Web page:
The letter was sent to Washington, D.C., on Tuesday, the paper reported. A copy hasn't been released so it's not clear whether Anoatubby is asking the Trump administration to take any action on behalf of his tribe, which operates more casinos in Oklahoma than any other Indian nation. "The language is the compact is clear and the compact essentially has automatically renewed," Kevin Washburn, a Chickasaw citizen who served as the Assistant Secretary for Indian Affairs during the latter years of the Obama administration, said in a video posted by United For Oklahoma, a tribally-led organization. Every other tribe with a casino has refused to agree to Stitt's call to renegotiate the compacts unless he concedes to their view on the January 1 issue. He is using the deadline to push for tribes to share more gaming revenues with the state. Since 2004, when voters approved Class III gaming, tribes have paid $1.28 billion to the state, according to the Oklahoma Gaming Compliance Unit's most recent report. The money is derived from a percentage of electronic gaming revenue, as well as table game revenue. "For the first $10 million in revenue, tribes pay 4 percent to the state; for the next $10 million, the payment is 5 percent; and for revenues more than $20 million, the payment is 6 percent. Tribes pay 10 percent of the monthly net win from table games," the report reads.
Most compacts (56%) have rates less than 10%. Only 5% of all state-tribal gaming compacts nationwide provide rates as high as 20% to 25%. pic.twitter.com/fm9xKHfJWN— United For Oklahoma (@UnitedForOK) December 4, 2019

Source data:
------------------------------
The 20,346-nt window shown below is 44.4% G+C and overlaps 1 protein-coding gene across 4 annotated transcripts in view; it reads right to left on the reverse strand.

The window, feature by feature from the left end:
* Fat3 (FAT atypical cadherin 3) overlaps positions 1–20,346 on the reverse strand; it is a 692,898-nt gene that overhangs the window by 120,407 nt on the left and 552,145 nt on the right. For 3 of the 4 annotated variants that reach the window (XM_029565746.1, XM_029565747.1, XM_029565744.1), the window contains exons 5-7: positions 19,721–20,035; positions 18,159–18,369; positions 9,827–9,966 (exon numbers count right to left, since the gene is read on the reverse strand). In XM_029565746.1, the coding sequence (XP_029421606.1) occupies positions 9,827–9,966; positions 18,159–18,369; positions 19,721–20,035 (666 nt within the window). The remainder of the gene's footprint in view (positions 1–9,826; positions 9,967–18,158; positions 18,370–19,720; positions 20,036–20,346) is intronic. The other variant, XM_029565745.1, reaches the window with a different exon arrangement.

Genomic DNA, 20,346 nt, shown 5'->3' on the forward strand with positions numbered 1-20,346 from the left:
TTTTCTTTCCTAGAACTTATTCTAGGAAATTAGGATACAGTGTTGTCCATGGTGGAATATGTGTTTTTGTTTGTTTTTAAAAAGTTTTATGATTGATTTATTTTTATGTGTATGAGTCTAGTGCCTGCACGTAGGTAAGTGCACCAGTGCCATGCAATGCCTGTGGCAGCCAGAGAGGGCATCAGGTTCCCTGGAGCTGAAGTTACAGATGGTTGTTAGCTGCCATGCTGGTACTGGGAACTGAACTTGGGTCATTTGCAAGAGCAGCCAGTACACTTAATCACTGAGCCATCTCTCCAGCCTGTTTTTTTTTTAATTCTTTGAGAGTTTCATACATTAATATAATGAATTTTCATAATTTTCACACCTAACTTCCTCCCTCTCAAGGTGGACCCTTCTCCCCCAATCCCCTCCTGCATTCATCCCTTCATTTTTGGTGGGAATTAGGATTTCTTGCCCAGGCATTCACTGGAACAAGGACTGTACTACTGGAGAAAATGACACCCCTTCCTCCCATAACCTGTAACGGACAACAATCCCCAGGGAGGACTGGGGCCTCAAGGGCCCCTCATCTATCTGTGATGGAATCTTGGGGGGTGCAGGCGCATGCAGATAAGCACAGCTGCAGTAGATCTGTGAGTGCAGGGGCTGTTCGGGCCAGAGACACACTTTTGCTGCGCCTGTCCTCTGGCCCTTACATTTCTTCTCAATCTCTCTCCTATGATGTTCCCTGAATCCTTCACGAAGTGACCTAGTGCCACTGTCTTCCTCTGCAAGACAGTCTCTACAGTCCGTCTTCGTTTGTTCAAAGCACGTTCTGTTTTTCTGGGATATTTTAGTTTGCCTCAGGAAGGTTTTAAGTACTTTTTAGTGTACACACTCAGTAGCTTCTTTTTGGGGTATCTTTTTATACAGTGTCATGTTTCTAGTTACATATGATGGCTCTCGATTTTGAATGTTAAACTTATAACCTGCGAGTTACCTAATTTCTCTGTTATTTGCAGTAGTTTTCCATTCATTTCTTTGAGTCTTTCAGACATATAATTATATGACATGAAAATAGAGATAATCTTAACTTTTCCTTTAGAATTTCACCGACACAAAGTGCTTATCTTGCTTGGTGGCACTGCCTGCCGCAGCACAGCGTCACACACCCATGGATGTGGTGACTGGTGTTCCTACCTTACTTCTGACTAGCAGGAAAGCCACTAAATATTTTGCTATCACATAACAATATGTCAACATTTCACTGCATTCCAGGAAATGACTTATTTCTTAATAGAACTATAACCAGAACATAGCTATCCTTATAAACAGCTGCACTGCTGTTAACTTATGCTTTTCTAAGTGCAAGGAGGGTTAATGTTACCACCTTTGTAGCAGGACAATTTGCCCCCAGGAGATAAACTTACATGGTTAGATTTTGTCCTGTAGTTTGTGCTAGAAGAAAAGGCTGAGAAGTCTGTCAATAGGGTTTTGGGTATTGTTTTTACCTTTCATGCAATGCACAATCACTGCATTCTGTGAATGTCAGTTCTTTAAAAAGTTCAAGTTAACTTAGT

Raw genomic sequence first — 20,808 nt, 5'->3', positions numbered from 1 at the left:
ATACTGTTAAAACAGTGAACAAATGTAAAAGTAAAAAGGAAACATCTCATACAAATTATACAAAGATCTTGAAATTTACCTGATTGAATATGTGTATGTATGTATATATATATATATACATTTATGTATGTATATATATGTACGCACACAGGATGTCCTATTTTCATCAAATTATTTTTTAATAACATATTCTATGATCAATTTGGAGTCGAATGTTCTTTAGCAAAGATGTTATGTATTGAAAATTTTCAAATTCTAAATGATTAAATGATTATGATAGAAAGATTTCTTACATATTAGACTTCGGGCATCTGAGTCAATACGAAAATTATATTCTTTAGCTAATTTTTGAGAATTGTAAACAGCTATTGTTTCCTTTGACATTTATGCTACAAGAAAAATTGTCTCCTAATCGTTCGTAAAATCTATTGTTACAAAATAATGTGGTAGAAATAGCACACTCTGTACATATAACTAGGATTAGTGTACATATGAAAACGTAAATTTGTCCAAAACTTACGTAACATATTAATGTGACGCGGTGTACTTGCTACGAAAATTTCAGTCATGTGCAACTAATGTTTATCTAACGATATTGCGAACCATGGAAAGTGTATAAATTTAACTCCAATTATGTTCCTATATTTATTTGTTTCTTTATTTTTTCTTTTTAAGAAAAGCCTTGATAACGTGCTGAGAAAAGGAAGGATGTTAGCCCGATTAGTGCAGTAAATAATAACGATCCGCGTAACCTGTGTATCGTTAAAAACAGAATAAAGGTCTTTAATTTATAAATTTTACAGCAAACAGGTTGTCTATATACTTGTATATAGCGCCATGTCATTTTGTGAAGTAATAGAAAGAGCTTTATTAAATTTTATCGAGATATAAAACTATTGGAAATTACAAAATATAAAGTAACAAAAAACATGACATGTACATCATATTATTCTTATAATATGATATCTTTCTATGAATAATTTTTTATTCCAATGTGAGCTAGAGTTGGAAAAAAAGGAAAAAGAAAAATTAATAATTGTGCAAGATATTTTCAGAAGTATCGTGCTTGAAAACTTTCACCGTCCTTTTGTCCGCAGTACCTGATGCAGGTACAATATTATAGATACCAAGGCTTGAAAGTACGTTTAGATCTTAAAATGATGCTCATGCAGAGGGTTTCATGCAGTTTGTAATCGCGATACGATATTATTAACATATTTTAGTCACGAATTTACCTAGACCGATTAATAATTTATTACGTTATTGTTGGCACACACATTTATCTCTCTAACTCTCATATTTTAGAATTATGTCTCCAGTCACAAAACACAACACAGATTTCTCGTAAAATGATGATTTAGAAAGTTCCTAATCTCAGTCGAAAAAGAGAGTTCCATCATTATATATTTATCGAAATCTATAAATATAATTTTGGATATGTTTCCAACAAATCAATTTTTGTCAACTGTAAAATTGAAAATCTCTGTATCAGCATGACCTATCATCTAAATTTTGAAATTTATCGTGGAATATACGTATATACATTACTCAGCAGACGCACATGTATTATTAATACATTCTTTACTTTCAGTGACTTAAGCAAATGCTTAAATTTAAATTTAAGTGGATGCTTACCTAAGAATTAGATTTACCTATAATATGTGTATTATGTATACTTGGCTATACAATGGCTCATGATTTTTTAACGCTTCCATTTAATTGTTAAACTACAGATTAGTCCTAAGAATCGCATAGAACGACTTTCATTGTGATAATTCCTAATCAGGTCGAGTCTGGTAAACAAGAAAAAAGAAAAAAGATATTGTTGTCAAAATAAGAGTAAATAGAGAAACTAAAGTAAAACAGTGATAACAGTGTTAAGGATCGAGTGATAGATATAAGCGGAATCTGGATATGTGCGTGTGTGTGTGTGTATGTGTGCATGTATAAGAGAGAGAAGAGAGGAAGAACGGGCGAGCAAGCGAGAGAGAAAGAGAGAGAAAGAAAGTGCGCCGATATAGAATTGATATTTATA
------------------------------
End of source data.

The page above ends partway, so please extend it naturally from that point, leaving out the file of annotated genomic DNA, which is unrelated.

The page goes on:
The state defines such payments to be "exclusivity fees." The tribes share revenues based on the promise that they are the exclusive operators of Class III games like slot machines, as well as table games like blackjack and poker. Such provisions are common in Class III gaming compacts even though revenue sharing is not explicitly authorized by the Indian Gaming Regulatory Act The Bureau of Indian Affairs, which is part of the Department of the Interior, looks to see whether a state has promised tribes something "meaningful" in return, such as exclusivity. Revenue sharing rates range from a low of 0 percent to a high of 25 percent, according to a Government Accountability Office report from 2015. Although Stitt has pointed to rates on the higher end of the scale, the majority of the compacts examined by the GAO at the time fell in the same range as Oklahoma's current agreement -- somewhere between 10 percent and 14.9 percent, and below.
Oklahoma turns to private law firm for help with tribal gaming compacts (September 16, 2019)
Editorial: Oklahoma governor right to demand more revenues from tribes (September 3, 2019)
Bill John Baker: Tribal governments ensure Oklahoma’s success (July 25, 2019)
Cheyenne and Arapaho Tribal Tribune: Battle brews over gaming compacts (July 15, 2019)
Kimberly Teehee: The strength of Oklahoma lies in its people (July 11, 2019)